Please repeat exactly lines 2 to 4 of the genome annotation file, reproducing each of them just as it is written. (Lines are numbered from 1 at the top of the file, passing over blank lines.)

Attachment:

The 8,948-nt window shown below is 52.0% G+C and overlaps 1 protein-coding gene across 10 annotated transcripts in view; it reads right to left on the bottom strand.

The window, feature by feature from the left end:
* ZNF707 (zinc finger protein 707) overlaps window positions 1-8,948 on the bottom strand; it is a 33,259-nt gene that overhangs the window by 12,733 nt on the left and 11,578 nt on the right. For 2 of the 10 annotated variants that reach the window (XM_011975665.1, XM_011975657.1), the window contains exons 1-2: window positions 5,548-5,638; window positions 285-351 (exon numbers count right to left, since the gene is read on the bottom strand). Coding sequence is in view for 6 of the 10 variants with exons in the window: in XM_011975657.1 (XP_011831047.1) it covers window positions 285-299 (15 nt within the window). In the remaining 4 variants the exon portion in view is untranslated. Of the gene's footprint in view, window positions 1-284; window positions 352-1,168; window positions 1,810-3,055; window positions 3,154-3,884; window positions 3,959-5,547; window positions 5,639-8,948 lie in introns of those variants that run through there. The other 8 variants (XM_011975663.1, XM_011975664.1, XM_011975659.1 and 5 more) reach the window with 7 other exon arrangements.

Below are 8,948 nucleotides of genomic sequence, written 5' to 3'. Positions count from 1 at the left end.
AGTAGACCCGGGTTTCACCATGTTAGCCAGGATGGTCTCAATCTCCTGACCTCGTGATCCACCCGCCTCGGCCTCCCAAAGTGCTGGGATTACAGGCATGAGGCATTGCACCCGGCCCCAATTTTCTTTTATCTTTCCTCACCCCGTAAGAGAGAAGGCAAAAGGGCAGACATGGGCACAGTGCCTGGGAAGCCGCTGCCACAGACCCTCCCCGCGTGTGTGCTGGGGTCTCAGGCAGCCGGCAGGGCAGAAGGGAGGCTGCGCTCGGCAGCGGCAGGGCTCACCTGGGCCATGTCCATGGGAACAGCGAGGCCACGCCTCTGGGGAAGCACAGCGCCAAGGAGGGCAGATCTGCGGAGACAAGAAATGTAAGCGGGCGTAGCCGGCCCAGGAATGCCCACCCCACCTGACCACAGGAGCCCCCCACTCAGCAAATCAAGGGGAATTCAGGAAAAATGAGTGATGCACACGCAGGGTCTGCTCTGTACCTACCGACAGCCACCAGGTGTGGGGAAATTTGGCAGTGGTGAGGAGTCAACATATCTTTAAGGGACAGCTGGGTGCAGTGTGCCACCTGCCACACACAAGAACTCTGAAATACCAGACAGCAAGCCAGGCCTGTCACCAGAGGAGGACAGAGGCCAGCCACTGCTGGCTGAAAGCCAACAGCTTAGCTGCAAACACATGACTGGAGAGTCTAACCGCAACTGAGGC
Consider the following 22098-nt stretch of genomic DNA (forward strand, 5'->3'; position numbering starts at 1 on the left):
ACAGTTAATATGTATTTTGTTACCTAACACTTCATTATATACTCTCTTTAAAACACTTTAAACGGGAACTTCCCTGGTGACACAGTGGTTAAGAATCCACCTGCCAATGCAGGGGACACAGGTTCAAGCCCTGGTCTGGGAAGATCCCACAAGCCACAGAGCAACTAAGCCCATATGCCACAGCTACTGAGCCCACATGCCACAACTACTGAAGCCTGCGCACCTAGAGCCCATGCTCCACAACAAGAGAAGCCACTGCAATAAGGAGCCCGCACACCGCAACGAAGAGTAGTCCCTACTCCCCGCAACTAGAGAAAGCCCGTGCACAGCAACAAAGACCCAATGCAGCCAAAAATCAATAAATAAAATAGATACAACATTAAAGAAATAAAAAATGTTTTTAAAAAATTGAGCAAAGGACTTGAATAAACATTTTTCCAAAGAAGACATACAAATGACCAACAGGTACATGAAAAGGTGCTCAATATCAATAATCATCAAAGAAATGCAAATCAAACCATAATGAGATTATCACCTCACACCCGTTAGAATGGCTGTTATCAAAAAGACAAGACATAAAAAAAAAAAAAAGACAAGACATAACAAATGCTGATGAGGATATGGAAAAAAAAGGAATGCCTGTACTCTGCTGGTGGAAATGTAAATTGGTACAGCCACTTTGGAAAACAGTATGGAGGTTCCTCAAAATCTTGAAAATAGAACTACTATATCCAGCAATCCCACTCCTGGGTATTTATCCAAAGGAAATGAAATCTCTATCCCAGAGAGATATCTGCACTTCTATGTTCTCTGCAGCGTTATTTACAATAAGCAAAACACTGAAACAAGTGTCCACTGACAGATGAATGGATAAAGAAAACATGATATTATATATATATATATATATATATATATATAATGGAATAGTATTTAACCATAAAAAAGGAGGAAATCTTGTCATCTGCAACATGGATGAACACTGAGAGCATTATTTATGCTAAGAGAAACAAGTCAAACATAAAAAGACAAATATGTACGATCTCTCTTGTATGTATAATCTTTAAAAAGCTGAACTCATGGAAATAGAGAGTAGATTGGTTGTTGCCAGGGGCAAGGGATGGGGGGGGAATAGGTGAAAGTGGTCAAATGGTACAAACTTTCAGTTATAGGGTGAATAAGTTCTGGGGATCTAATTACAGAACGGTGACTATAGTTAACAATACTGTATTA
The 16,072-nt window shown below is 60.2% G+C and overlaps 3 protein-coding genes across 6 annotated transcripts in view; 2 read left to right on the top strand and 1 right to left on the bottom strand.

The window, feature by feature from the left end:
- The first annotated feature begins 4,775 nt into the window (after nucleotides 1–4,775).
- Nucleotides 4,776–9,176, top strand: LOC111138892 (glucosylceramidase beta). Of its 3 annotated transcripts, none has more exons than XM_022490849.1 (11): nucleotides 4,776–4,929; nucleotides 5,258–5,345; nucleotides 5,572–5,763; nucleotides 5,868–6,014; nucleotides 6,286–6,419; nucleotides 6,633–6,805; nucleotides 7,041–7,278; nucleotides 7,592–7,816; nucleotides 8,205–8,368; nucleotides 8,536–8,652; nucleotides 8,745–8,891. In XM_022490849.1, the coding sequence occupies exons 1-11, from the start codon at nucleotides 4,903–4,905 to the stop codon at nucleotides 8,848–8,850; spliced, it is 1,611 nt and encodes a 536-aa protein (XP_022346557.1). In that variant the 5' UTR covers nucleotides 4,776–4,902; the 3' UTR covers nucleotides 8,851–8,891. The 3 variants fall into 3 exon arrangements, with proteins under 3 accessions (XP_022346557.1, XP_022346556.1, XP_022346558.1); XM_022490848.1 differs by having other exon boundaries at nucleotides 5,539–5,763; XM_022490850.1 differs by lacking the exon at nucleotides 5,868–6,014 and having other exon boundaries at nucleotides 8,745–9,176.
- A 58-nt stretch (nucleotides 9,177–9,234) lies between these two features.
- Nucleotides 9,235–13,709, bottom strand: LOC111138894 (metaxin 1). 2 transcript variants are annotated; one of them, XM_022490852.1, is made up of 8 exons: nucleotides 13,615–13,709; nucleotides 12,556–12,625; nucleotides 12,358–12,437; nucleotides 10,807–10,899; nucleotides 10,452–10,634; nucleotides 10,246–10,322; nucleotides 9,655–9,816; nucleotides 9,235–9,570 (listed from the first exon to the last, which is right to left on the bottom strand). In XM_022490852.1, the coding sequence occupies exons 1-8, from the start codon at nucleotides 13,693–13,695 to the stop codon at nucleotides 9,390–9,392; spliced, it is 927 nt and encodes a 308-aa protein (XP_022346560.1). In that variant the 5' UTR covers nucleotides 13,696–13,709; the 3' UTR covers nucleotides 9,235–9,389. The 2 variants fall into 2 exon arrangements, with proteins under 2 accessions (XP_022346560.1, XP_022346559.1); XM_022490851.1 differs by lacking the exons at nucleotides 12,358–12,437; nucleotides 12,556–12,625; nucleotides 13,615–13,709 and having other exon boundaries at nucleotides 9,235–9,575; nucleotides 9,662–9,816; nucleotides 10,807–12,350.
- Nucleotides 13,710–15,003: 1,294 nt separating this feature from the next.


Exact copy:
The window, feature by feature from the left end:
* ZNF707 (zinc finger protein 707) overlaps window positions 1-8,948 on the bottom strand; it is a 33,259-nt gene that overhangs the window by 12,733 nt on the left and 11,578 nt on the right. For 2 of the 10 annotated variants that reach the window (XM_011975665.1, XM_011975657.1), the window contains exons 1-2: window positions 5,548-5,638; window positions 285-351 (exon numbers count right to left, since the gene is read on the bottom strand). Coding sequence is in view for 6 of the 10 variants with exons in the window: in XM_011975657.1 (XP_011831047.1) it covers window positions 285-299 (15 nt within the window). In the remaining 4 variants the exon portion in view is untranslated. Of the gene's footprint in view, window positions 1-284; window positions 352-1,168; window positions 1,810-3,055; window positions 3,154-3,884; window positions 3,959-5,547; window positions 5,639-8,948 lie in introns of those variants that run through there. The other 8 variants (XM_011975663.1, XM_011975664.1, XM_011975659.1 and 5 more) reach the window with 7 other exon arrangements.

Below are 8,948 nucleotides of genomic sequence, written 5' to 3'. Positions count from 1 at the left end.